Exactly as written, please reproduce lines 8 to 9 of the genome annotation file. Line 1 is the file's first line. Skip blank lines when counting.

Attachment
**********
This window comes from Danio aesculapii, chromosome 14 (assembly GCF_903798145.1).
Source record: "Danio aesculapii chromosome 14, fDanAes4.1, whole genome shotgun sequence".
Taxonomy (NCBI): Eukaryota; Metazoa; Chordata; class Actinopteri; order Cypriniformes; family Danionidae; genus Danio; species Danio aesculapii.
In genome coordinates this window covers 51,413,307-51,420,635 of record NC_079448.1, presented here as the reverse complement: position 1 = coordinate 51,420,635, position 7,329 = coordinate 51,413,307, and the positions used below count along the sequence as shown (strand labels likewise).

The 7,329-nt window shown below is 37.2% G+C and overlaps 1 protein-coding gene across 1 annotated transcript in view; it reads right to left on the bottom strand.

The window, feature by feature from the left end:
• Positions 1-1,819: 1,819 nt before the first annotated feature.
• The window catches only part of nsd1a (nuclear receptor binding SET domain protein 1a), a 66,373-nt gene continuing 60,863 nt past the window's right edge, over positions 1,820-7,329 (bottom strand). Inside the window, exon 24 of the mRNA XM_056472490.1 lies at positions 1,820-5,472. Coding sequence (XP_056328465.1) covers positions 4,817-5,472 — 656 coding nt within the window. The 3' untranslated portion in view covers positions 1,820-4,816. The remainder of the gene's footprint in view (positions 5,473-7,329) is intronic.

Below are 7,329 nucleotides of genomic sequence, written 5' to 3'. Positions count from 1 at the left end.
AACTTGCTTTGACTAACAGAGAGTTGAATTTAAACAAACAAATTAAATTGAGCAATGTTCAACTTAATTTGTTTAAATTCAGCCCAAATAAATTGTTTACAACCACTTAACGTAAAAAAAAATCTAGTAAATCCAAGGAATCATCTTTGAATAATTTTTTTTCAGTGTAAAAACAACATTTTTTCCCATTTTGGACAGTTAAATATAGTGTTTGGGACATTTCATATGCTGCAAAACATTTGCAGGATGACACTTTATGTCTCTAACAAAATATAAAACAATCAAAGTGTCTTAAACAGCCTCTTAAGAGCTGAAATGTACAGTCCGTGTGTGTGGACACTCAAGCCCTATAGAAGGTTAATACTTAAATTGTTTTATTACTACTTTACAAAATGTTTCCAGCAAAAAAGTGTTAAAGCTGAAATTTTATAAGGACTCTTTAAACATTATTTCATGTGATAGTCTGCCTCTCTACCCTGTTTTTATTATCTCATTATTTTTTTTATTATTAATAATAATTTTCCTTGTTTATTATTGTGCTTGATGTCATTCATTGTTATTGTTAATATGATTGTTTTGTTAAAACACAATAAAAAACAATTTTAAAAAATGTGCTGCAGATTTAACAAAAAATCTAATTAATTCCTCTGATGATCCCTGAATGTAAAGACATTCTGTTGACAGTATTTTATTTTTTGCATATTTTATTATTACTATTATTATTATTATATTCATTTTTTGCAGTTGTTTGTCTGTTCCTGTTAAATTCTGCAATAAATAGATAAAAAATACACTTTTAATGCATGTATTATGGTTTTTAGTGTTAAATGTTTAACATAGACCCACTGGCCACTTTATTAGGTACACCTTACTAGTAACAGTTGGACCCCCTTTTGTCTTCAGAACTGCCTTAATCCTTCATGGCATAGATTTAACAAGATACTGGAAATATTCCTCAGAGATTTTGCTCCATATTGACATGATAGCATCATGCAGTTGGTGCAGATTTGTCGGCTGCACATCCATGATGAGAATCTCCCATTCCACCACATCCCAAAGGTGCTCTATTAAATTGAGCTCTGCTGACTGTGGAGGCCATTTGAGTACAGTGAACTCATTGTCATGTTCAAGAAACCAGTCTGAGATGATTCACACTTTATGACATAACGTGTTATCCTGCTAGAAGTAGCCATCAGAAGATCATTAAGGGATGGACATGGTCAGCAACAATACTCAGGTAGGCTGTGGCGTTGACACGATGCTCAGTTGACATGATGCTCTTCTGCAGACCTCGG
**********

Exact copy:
• The window catches only part of nsd1a (nuclear receptor binding SET domain protein 1a), a 66,373-nt gene continuing 60,863 nt past the window's right edge, over positions 1,820-7,329 (bottom strand). Inside the window, exon 24 of the mRNA XM_056472490.1 lies at positions 1,820-5,472. Coding sequence (XP_056328465.1) covers positions 4,817-5,472 — 656 coding nt within the window. The 3' untranslated portion in view covers positions 1,820-4,816. The remainder of the gene's footprint in view (positions 5,473-7,329) is intronic.

Below are 7,329 nucleotides of genomic sequence, written 5' to 3'. Positions count from 1 at the left end.